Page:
On his poignant second album, the multitalented singer-songwriter gives voice to the self-doubts that manifest in the wee hours of the morning.
In an interview from 2017, a 23-year-old Elliot Moss told Billboard he liked to work “after the world’s gone to bed.” On A Change in Diet, his second full-length album, the multitalented singer-songwriter gives voice to the creeping whispers of self-doubt that show up unannounced in the wee hours of the morning. Moss makes subdued electro-pop with a deceptively dark, almost despondent, bent — music that leans into the stark reality of those late-night ruminations, when the world seems dark and dreary and even the most innocuous details take on a foreboding significance.
For Moss, letting his mind wander is an opportunity to reflect on relationships, both past and present. On “Bodyintoshapes,” Moss repeats the titular refrain over softly pulsing synths, addressing a significant other he can’t get out of his head. “My mind is a razor,” Moss sighs, “and you’re looking like a thread.” The lyrics occasionally deviate into broad ambiguities or the platitudes of bad spoken-word poetry, as on album opener “July 4th” (“You and I, we’re a couple of fireworks/Falling from the sky”). But when the writing is specific, it’s often sharp and deftly evocative, particularly when Moss draws from personal memory, as on the plaintive, sparsely produced “A Change in Diner”: “We order coffee in a loud diner/Fitting words in between plates/And we brace/Wondering who’ll be the one to stay.”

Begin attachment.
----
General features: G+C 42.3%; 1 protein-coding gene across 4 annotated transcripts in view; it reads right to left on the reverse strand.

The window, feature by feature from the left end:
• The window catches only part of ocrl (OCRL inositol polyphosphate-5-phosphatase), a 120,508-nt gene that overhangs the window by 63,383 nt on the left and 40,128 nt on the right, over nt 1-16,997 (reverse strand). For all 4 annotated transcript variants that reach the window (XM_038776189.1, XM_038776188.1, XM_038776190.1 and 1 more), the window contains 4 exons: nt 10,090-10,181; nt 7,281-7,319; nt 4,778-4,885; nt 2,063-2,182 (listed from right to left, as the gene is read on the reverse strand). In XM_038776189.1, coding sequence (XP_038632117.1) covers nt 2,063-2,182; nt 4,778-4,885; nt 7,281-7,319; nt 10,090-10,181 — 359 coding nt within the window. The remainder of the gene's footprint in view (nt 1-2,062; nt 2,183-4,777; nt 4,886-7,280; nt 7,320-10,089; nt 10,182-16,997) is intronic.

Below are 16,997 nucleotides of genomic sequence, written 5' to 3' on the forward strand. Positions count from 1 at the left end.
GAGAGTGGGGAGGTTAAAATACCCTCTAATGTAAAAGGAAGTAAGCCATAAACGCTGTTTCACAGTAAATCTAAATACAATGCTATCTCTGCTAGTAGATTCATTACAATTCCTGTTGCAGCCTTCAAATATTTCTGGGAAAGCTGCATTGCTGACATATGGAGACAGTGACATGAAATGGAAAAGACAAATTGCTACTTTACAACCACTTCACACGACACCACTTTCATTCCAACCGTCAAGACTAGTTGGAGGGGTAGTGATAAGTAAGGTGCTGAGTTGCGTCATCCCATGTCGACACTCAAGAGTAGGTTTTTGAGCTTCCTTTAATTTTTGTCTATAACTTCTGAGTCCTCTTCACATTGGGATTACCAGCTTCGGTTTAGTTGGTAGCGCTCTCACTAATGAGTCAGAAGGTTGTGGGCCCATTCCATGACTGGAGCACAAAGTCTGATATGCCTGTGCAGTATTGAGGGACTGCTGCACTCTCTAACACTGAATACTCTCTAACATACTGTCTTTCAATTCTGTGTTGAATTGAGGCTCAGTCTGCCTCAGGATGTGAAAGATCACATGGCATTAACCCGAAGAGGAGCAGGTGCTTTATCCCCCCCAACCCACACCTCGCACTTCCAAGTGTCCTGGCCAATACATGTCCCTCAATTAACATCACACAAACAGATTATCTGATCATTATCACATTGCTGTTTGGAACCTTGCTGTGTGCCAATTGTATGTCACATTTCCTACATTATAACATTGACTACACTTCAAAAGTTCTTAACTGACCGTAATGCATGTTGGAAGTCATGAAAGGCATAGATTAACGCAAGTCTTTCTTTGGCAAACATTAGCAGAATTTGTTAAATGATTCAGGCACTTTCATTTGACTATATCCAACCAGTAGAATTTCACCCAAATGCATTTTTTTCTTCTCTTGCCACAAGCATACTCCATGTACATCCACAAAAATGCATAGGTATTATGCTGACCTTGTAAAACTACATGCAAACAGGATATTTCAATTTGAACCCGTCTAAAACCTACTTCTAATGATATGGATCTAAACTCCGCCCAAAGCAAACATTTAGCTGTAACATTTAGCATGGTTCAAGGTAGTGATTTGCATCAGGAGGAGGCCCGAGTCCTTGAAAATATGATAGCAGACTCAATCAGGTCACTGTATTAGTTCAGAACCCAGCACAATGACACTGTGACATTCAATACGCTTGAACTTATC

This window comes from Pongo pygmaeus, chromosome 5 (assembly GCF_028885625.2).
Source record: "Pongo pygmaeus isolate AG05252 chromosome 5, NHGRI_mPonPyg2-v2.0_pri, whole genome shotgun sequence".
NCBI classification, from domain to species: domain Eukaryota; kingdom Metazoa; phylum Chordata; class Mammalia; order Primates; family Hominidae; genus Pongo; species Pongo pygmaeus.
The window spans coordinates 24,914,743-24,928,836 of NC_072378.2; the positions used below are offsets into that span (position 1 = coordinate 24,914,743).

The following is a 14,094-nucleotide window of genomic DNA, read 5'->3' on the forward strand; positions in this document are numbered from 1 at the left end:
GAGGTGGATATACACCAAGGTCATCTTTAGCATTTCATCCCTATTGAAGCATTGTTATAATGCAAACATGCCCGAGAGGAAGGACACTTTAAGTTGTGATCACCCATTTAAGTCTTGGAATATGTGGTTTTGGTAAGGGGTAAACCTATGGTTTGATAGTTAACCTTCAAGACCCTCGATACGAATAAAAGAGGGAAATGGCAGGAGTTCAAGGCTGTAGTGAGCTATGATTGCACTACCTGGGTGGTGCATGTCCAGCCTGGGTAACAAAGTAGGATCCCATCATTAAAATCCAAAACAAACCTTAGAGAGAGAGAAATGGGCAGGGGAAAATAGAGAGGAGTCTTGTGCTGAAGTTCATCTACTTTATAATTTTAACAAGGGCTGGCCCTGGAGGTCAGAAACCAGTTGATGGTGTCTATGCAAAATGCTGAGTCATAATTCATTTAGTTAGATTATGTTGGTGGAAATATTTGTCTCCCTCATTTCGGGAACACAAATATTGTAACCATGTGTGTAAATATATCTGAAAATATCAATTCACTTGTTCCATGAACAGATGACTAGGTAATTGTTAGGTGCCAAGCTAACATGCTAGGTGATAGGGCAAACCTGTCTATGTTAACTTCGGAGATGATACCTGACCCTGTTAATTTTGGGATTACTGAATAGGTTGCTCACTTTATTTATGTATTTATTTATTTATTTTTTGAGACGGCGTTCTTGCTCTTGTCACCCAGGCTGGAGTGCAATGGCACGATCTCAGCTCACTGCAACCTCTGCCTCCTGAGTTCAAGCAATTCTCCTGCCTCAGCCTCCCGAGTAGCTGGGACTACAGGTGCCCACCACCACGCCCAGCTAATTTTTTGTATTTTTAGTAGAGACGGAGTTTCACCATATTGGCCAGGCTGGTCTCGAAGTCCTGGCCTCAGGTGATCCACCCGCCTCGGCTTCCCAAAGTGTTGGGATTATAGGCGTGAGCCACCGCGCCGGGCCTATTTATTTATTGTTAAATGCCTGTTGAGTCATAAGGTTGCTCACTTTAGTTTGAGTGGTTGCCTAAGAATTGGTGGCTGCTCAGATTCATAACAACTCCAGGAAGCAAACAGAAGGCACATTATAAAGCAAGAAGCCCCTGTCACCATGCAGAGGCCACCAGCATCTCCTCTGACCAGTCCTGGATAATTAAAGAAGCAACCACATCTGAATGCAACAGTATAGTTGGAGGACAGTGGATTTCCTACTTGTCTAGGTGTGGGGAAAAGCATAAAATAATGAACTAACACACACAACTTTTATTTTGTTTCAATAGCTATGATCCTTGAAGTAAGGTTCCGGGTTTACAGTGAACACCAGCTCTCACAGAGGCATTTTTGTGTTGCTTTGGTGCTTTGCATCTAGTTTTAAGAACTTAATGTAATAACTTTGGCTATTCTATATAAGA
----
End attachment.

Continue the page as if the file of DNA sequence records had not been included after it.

If the album suffers from any overarching issue, it’s a sense of sameness: Moss wrote and produced each song, and it sometimes seems like he’s not pushing himself far enough. Tracks build towards a climax that never materializes, often ending abruptly or tapering off lamely. Moss’ singing voice is pleasant enough, but not particularly strong, and he makes little effort to test its limits, preferring to rely on standard vocal processing tricks and his formidable ear for production. Moss’ other stylistic experiments fall a bit flat, like on “Smile in the Rain,” a folkish indie anthem that sounds like a track from a completely different album.
But on the standout “Silver + Gold,” all of Moss’ considerable talents coalesce around a richly textured beat and soulful, straightforward lyrics (“Before us, I took a wrong turn down the wrong road/I closed my eyes and I gave up control”). Moss enjoyed a well-deserved bump in popularity in 2015 when a dance video set to his song “Slip” went viral, and he understands the power of thoughtfully produced visuals. In the video for “Silver + Gold” (Moss has a co-directing credit), he makes clear the themes of lost innocence and longing for simpler times he hints at on the album: in the final shot, a young man sheds his ski mask after breaking into his childhood home and grabs a miniature toy plane from his closet for one exultant last hurrah around the neighborhood. “I gave up control, I gave up control,” Moss croons repeatedly, as the camera pans to the character running through the streets in slo-mo and synths in the background settle down to a shimmer. He sounds like he’s comforting himself, finding solace in loosening up and letting the chips fall where they may. For better or for worse, he sounds resigned to his fate.
Buy: Rough Trade
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